So, it would seem that the hype surrounding the release of Aldi’s 24 year old and 40 year old ‘single malts’ has now died down (with one notable bombshell yet to come courtesy of our chums at caskstrength.net. Keep an eye on their site. We won’t spoil the surprise), and the whisky world has returned to its former calm self. Well, I say calm… As calm as it can be whilst sending out enough Christmas booze per day to fill a small swimming pool.
There are tales aplenty in the feedback to our first blog post about the queuing, jostling, and general shenanigans surrounding the release, but we, being the ever inquisitive souls that we are, wanted to revisit the whiskies away from the initial tasting, and see just what we made of them in the cold light of day.
So, after a few futile experiments in sending various people out into the freezing colds to brave the hordes at the gates of Aldi, I finally gave in and resorted to eBay to obtain a bottle of each for proper review. When purchasing the first bottle to come up (the 24yo), one of the most gratifying e-mails ever arrived in my inbox from the person selling the bottle. I shall quote (with Simon’s kind permission):
“I have just realised that you are Ben who writes the blog at Master of Malt. The strange thing is that I bought this bottle on spec, but then after I read your review I decided to sell it on. I can only assume that you told a pack of lies on the web, the malt is actually really good and you are buying up a good supply. I do love a good conspiracy theory. On the other hand I might just had a few too many Arran 14 yr olds this evening!! LOL. All the best, and keep up the good work on the blog.”
The system works! Huzzah!
Anyway, self-aggrandisement aside…Mike and I sat down to taste them again this morning:
Nose: Red Apples, Evostik, and Linseed Window Putty
Palate: Thin. Yet more industrial adhesive. Intensely astringent, saccharine and bitter.
Finish: Bitter, slightly burnt, a seam of good barley pops its head up for just a sedon, but is immediately bludgeoned into submission by boiled dry and burnt chicken stock.
Overall: Awful. Just awful.
Nose: Very grainy, with a lot of cereal sweetness, hints of vanilla and hay. A hint of cheap rum and raisin ice cream with just a soupcon of Solero ice lollies.
Palate: Some vanilla sweetness and runny honey on white toast. The sweetness develops and the whole thing becomes very much like sugary grain alcohol. Not a lot going on I’m afraid to say, and much more like a blend than a single malt.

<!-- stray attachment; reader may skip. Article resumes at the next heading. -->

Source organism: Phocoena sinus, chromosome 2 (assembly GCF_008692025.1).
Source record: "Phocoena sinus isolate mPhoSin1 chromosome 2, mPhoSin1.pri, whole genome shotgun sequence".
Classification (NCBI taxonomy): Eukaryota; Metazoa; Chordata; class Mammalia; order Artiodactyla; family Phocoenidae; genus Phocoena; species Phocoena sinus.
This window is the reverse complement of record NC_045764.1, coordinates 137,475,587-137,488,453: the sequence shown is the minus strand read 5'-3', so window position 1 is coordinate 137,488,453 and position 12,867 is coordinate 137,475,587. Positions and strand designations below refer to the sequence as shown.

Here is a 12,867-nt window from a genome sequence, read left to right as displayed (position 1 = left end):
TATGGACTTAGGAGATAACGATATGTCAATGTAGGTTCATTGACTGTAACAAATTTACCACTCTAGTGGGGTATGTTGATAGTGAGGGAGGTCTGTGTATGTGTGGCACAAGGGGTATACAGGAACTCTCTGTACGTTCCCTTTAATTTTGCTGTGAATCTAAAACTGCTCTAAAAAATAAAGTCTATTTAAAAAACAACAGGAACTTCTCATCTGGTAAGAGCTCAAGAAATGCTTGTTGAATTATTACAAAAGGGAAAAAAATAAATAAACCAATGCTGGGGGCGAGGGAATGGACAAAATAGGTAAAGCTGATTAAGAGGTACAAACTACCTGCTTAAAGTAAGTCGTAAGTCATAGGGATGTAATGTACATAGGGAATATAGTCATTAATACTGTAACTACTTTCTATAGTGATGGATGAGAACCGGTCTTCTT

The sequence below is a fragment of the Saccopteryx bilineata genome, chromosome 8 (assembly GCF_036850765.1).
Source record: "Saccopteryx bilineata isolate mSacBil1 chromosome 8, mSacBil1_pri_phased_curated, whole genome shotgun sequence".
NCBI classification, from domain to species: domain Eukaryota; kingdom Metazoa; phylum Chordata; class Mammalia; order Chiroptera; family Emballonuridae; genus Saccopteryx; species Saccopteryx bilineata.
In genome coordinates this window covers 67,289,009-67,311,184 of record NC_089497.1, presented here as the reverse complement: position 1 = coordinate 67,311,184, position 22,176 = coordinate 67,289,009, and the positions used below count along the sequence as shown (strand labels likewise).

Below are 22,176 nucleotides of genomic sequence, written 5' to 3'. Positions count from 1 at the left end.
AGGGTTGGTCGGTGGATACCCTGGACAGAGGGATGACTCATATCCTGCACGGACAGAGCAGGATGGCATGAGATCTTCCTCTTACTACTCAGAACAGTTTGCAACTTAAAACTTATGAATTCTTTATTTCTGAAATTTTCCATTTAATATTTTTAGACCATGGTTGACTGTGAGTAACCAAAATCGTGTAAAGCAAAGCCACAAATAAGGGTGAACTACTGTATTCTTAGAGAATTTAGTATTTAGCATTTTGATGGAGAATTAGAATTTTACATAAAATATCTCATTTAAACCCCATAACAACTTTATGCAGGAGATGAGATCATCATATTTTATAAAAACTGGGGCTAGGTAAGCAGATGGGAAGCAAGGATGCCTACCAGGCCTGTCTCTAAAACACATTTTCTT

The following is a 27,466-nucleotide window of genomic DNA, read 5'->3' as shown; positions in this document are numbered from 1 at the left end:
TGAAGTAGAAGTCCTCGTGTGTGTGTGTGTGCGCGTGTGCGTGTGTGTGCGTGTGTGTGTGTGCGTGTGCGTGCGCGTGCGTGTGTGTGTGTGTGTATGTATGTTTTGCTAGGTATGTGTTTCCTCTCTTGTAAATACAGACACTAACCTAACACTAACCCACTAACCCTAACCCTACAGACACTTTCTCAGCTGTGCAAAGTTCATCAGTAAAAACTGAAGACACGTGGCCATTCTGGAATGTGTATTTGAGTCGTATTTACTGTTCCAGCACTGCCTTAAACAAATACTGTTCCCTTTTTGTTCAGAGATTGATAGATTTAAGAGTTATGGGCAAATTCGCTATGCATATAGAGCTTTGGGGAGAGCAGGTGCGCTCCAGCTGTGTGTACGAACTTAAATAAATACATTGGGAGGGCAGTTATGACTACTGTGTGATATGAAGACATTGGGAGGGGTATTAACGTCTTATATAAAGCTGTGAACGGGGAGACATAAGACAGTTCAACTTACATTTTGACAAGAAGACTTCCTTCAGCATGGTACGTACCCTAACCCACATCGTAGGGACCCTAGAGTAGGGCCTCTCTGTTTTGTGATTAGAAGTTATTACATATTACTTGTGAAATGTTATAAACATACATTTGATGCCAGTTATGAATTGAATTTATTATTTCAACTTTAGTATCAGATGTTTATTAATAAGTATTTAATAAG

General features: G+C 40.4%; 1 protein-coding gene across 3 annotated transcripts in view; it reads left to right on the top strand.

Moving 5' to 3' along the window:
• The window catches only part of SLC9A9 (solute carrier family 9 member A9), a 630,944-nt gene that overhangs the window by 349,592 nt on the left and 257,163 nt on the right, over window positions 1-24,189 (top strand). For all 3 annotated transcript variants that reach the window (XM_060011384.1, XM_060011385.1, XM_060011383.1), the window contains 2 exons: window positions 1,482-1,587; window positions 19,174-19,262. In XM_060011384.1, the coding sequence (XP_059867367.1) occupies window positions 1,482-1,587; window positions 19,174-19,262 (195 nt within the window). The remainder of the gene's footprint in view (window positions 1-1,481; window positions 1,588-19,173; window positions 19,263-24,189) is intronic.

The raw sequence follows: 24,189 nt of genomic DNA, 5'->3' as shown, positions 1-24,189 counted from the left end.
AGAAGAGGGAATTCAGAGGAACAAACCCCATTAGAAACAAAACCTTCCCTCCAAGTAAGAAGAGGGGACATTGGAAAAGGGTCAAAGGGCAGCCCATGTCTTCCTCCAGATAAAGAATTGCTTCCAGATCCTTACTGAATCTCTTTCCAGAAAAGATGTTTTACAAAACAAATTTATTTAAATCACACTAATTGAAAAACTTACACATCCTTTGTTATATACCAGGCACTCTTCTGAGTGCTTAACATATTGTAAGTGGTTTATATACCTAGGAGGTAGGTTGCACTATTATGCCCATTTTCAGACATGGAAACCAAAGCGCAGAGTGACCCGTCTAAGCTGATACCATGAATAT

Finish: Sweetened milk, porridge oats and brown sugar.
Nose: Sherry, Umami-rich tasty-goodness, Chewing Tobbaccy, Cinnamon Candy-Floss (well, what I imagine Cinnamon Candy-Floss would smell like – is it even a thing?)
Palate: Initially quite savoury. A good whack of oatcakes followed by dry sherry, Candied Cherries and over-smoked salmon.
Finish: Dries out into Walnut Shells and Buttered Granary Toast. Very pleasant. Not the longest of any 40yo I’ve ever tried, but I’m nitpicking.
Overall: Good at twice the price, but at £50, it’s an absolute steal. Belter.
Nose: Lovely nose of rum spice and old sherry wood. Hints of peach melba, crème caramel and a good solid core of malt picked up by rolling tobacco sweetness.
Palate: A well-rounded balanced palate with malt upfront, alongside hints of panna cotta, Amontillado sherry, lime zest, peppercorns and manuka honey.
Finish: Medium length, some soft suggestions of allspice, dried apricot and Demerara sugar.
Overall: A decent single malt. Easy going and relatively one-dimensional, but definitely a steal Aldi’s original £49.99 price tag!
So there we go then. A good 40, and a shocking 24.
And just a reminder – if you didn’t manage to get hold of either, you can always console yourself with a dram of something more sustainably priced. Why not a nice bit of Bourbon? We’ve even got a special offer on at the moment on the Heaven Hill Stuff. You could win signed bottles and all sorts.
Ben and Mike.